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Classroom Q&A

With Larry Ferlazzo

In this EdWeek blog, an experiment in knowledge-gathering, Ferlazzo will address readers’ questions on classroom management, ELL instruction, lesson planning, and other issues facing teachers. Send your questions to lferlazzo@epe.org. Read more from this blog.

Social Studies Opinion

8 Practical Ideas for Teaching Social Studies in Culturally Responsive Ways

By Larry Ferlazzo — October 03, 2022 11 min read
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(This is the second post in a three-part series. You can see Part One here.)

The new question of the week is:

What are your suggestions for how to make social studies classes culturally responsive?

In Part One, Denise Facey, Sarah Cooper, Dennisha Murf, and Keisha Rembert kicked things off.

Denise, Sarah, Dennisha, and Keisha were also guests on my 10-minute BAM! Radio Show. You can also find a list of, and links to, previous shows here.

Today, Don Vu, Kiera Beddes, and Stephanie Smith Budhai, Ph.D., contribute their reflections.

‘We Have a Lot of Work to Do’

Don Vu is an award-winning elementary school principal and teacher with 24 years of experience. Vu is the author of Life, Literacy, and the Pursuit of Happiness: Supporting Our Immigrant and Refugee Children Through the Power of Reading, published by Scholastic:

When I was a kid growing up in the Central Valley of California, Asian Americans were mentioned only once in my social studies classes. Even when we learned about World War II and the Japanese internment camps, we never learned about the individual stories of heroism and courage. We didn’t learn about the young Japanese men who enlisted in the army to fight for a country that had imprisoned their parents or about people like Fred Korematsu, who took his case all the way up to the Supreme Court to ensure that Japanese Americans would be given their constitutional rights under the law.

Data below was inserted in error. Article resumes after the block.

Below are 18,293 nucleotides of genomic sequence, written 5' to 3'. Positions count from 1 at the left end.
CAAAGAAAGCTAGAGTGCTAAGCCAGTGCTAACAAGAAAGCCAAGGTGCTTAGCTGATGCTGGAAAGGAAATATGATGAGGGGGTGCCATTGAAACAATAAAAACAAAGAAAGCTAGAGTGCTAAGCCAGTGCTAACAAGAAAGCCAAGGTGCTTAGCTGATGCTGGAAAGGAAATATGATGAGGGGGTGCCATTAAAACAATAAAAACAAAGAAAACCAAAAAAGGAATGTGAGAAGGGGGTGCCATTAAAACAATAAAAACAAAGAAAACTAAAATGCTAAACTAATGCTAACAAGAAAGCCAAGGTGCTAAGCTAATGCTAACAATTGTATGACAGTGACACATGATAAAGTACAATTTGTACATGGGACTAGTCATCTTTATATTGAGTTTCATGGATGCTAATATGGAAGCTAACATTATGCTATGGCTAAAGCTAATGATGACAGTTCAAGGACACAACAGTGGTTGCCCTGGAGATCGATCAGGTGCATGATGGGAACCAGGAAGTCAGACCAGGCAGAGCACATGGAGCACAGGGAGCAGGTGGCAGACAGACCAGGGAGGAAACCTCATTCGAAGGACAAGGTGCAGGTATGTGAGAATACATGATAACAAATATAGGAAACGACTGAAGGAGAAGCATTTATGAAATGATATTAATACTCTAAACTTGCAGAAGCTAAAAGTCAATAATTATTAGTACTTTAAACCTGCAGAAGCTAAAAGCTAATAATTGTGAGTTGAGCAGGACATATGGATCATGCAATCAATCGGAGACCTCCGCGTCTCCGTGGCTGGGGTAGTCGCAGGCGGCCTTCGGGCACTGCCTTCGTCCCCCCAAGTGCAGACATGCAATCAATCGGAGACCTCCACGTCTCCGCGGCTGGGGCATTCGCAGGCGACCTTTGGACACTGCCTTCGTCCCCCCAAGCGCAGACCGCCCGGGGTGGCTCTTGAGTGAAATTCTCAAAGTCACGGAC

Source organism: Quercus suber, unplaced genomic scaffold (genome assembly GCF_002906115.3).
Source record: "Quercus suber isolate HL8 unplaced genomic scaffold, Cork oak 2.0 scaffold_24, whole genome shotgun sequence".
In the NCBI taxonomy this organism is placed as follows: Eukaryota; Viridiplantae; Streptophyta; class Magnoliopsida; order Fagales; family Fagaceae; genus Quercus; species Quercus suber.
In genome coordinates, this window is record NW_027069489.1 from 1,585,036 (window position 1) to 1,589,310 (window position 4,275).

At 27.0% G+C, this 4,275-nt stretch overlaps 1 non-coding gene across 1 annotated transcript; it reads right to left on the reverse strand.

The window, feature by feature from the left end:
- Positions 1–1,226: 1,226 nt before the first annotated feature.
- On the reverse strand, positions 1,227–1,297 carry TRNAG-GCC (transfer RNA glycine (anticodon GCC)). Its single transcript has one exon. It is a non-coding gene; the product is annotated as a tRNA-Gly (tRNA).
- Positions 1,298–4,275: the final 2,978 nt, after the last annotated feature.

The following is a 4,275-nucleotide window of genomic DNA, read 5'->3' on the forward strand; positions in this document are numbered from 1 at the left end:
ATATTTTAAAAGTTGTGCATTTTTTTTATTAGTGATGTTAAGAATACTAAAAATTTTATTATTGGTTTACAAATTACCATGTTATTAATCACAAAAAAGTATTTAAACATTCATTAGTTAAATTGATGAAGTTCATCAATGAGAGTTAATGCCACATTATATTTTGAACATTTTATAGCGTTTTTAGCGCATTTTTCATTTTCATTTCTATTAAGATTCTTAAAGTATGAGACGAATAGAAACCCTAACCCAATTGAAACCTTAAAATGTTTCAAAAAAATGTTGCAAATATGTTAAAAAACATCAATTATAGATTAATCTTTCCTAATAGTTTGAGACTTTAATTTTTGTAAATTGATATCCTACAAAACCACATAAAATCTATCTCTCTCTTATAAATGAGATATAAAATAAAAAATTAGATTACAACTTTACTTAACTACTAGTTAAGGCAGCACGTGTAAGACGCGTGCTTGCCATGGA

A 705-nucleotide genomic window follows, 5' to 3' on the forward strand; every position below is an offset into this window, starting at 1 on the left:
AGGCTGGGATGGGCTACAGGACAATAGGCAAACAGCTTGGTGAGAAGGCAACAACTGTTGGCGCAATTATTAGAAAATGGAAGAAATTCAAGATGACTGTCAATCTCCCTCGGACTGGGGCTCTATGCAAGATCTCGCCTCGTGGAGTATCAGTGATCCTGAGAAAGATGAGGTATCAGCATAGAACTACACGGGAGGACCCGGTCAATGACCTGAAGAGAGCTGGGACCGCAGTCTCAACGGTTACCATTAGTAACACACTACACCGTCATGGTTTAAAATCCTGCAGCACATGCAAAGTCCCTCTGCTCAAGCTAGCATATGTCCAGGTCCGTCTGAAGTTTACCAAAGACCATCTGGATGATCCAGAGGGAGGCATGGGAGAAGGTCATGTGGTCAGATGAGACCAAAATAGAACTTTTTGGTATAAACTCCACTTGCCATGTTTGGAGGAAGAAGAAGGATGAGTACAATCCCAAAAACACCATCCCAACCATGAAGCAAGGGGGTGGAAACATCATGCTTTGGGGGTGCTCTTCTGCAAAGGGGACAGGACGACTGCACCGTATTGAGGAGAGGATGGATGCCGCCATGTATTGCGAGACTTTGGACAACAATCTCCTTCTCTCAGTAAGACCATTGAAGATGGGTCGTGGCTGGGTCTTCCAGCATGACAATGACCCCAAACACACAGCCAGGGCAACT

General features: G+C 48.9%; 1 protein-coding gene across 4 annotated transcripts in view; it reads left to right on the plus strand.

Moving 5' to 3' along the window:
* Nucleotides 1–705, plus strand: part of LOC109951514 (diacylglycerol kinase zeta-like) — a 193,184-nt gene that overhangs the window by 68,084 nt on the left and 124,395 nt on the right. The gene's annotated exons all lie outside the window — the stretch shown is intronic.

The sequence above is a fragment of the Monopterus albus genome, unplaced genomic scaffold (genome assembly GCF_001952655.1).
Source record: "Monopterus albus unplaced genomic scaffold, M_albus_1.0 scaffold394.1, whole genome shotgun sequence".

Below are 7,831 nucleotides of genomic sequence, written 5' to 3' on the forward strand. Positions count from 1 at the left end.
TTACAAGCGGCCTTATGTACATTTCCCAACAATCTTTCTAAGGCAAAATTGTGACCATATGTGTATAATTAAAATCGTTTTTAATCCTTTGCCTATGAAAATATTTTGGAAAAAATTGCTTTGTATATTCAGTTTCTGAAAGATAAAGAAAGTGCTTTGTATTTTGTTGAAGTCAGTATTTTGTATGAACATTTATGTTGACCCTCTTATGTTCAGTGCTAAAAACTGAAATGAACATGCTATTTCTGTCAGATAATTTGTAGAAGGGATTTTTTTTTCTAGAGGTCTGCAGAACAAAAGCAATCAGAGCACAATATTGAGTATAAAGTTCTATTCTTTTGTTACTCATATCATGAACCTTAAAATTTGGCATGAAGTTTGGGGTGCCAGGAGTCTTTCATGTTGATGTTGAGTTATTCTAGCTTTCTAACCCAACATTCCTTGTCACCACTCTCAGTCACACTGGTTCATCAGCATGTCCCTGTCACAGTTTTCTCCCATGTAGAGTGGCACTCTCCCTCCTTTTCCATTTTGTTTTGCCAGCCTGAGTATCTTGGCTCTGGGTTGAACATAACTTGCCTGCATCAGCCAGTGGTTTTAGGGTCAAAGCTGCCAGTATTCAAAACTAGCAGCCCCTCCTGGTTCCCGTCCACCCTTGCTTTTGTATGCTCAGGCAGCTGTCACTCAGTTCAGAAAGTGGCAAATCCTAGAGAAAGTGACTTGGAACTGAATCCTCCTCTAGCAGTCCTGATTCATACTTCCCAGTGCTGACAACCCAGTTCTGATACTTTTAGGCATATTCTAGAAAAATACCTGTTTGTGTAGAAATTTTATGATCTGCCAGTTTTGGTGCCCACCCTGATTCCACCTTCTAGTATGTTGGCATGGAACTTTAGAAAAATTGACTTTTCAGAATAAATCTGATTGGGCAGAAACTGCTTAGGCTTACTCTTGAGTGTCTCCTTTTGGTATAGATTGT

We have a lot of work to do to ensure that our history books reflect all people and their contributions to this great nation. However, we are making some progress. Here are some ideas on making social studies classes more culturally responsive.

  • Learn about your students on a more personal level. It’s critical to explore any cultural, social, or linguistic assets (as well as challenges) your students possess. For example, some of your refugee students (or their parents) may provide critical insight on the American Civil War if they’ve already experienced a civil war in their home country. Can your Asian American students talk about the personal impact of the rise of anti-Asian hate during the global pandemic? Not only will you use important primary sources for teaching history, you will add voice and depth to the content that will enhance learning for all. Teaching a culturally responsive curriculum connects students’ cultures, languages, and lived experiences to what they learn in school.
  • You have to be a scholar before you can be a teacher. It’s important to know the historical, cultural, and social contributions of all Americans. That means to take time to learn about the footnotes in history that involve people of color, immigrants, and refugees and bring them to the forefront. Learn about the important events that shape American history, from every perspective. Study the non-white trailblazers who pushed the envelope and made significant contributions to America. The Zinn Education Project provides great resources for educators who want to learn and teach more about our multicultural history.

Finally, realize that a culturally responsive social studies curriculum is important for all students and communities. If you don’t teach in a culturally diverse community, your work in schools is now more important than ever. Your students will see the nation and world from a more inclusive and multicultural perspective. If we want a more united America and to develop global citizens who will thrive in the world, this work must be a priority for all.


‘Intentional Unlearning’ Is Required by White Educators